CPAWS is surprised by the article “Woodland herds holding their own” as it is widely understood that woodland caribou populations are declining across North America and Manitoba is no exception. The Manitoba government’s Conservation Strategy makes it clear this species is threatened in our province and has already disappeared from southern parts of its historical range. For example, the woodland caribou that once made their home in Whiteshell provincial park have vanished due to human disturbances.
The article also states “timber harvesting in caribou country is limited to old-growth boreal forests, which is not prime caribou habitat.” This information is in stark contrast to Manitoba’s Conservation Strategy that states “woodland caribou are uniquely adapted to old-growth forest habitats.” In addition, both federal and provincial species committees, as well as caribou biologists across the country, agree that old-growth forests are a key habitat for woodland caribou and commercial forestry operations do significantly impact caribou habitat. Since the article was published, we have spoken with the provincial biologist that was interviewed and learned that his words were misunderstood on this point.
CPAWS commends and condemns Manitoba’s Caribou Conservation Strategy. It has the right goals but the current strategy will not achieve the recovery of the species. Large-scale protection of their boreal forests habitats is the only method proven to ensure a sustainable future for this species at risk. Other approaches are merely experiments that may prove to be another failed attempt by people to control or manage nature.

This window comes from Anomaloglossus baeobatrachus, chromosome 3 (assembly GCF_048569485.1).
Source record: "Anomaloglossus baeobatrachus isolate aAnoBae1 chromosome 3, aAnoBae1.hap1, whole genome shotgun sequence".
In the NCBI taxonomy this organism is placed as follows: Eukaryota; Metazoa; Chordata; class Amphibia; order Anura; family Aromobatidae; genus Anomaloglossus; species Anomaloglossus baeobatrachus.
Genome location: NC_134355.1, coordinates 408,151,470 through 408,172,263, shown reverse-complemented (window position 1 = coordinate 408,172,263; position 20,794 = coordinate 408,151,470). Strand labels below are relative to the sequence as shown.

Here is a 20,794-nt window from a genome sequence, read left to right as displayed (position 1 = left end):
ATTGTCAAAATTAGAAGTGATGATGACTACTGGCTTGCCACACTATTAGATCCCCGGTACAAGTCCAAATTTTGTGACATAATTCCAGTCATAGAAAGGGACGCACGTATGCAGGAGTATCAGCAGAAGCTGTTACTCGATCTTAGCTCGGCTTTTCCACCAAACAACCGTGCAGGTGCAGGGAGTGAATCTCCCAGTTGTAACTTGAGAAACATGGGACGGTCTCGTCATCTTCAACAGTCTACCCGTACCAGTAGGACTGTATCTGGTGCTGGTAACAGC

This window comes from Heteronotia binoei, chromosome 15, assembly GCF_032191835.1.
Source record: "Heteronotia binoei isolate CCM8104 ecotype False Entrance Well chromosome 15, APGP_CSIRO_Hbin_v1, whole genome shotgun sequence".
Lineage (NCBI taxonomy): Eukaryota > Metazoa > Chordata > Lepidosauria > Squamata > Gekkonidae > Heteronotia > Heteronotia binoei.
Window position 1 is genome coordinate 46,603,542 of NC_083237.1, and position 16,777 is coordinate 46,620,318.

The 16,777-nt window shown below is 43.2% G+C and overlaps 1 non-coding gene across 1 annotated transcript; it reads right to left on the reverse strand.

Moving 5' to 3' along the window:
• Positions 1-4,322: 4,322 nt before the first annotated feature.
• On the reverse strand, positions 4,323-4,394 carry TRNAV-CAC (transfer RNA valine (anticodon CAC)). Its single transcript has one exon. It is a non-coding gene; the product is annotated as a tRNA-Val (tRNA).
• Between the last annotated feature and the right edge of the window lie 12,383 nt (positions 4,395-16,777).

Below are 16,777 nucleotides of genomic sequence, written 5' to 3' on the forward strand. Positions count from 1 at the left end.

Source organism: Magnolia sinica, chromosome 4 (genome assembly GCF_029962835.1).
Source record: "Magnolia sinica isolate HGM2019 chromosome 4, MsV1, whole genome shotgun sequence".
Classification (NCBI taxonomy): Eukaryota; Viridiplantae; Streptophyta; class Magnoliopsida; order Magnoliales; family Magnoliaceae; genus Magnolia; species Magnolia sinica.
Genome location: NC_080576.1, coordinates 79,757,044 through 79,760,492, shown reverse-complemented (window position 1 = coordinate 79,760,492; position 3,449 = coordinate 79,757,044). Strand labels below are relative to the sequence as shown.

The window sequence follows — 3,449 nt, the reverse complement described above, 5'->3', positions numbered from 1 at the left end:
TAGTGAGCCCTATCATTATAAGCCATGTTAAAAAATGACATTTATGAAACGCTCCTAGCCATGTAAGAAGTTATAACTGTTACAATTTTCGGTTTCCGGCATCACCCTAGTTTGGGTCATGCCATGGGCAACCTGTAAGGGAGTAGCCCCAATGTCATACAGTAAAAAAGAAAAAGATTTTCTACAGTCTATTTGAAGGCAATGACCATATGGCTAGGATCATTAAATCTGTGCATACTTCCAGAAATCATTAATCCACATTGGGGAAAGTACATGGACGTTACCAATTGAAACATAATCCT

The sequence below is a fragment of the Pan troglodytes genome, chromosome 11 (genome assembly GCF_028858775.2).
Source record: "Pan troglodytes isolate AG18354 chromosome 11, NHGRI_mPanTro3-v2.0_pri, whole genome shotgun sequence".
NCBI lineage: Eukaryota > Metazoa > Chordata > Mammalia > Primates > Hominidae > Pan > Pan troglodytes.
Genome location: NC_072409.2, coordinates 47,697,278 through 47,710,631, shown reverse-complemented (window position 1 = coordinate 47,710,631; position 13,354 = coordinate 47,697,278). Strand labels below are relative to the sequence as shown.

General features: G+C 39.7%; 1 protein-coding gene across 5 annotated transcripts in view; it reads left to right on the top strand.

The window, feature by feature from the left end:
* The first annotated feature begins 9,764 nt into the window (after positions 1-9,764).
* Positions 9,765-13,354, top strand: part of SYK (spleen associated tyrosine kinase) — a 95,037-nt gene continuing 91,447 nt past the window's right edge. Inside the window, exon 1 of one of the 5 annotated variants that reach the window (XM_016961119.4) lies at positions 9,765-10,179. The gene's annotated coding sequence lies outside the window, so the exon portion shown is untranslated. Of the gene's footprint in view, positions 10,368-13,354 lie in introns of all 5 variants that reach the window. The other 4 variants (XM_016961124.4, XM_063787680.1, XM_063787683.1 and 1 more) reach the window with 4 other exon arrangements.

The good news is the Manitoba government acknowledges woodland caribou as a threatened species under its Endangered Species Act, which mandates protection of its boreal forest habitat. This leads to the necessary action to protect a minimum of 50% of Manitoba’s boreal forest, commitments that the Ontario and Quebec governments have already made. This outcome will help ensure the survival of this threatened species but also assist greatly in protecting the boreal’s essential role as the world’s largest source of fresh water, the northern lungs of the planet, and the largest terrestrial storehouse of carbon, which is crucial to slowing the accelerator pedal on climate change. This is Premier Doer’s moment to show Manitoba as a Canadian leader in creating a healthy future for caribou, Manitobans, and the Earth.